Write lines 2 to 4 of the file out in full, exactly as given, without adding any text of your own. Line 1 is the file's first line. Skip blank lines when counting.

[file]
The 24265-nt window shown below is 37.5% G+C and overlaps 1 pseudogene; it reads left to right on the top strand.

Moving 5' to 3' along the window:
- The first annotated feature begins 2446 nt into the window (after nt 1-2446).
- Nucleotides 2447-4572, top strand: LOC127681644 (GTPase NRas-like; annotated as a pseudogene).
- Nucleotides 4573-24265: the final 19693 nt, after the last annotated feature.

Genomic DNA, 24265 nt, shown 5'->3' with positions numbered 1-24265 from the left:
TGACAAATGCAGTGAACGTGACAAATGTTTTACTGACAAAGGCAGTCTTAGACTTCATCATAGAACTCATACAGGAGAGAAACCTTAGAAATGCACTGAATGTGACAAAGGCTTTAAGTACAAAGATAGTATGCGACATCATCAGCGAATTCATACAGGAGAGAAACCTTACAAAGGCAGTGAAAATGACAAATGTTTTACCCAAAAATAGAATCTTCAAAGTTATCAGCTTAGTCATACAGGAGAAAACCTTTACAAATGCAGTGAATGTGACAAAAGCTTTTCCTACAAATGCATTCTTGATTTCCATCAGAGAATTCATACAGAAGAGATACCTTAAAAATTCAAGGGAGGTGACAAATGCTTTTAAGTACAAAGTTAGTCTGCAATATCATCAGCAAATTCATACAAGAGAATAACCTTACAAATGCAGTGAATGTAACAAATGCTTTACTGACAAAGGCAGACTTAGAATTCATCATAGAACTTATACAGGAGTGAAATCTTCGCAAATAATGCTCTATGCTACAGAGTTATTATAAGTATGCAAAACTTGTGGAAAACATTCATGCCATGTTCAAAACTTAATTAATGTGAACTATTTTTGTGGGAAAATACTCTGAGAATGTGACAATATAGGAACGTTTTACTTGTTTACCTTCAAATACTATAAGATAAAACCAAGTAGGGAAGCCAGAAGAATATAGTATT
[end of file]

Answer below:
Moving 5' to 3' along the window:
- The first annotated feature begins 2446 nt into the window (after nt 1-2446).
- Nucleotides 2447-4572, top strand: LOC127681644 (GTPase NRas-like; annotated as a pseudogene).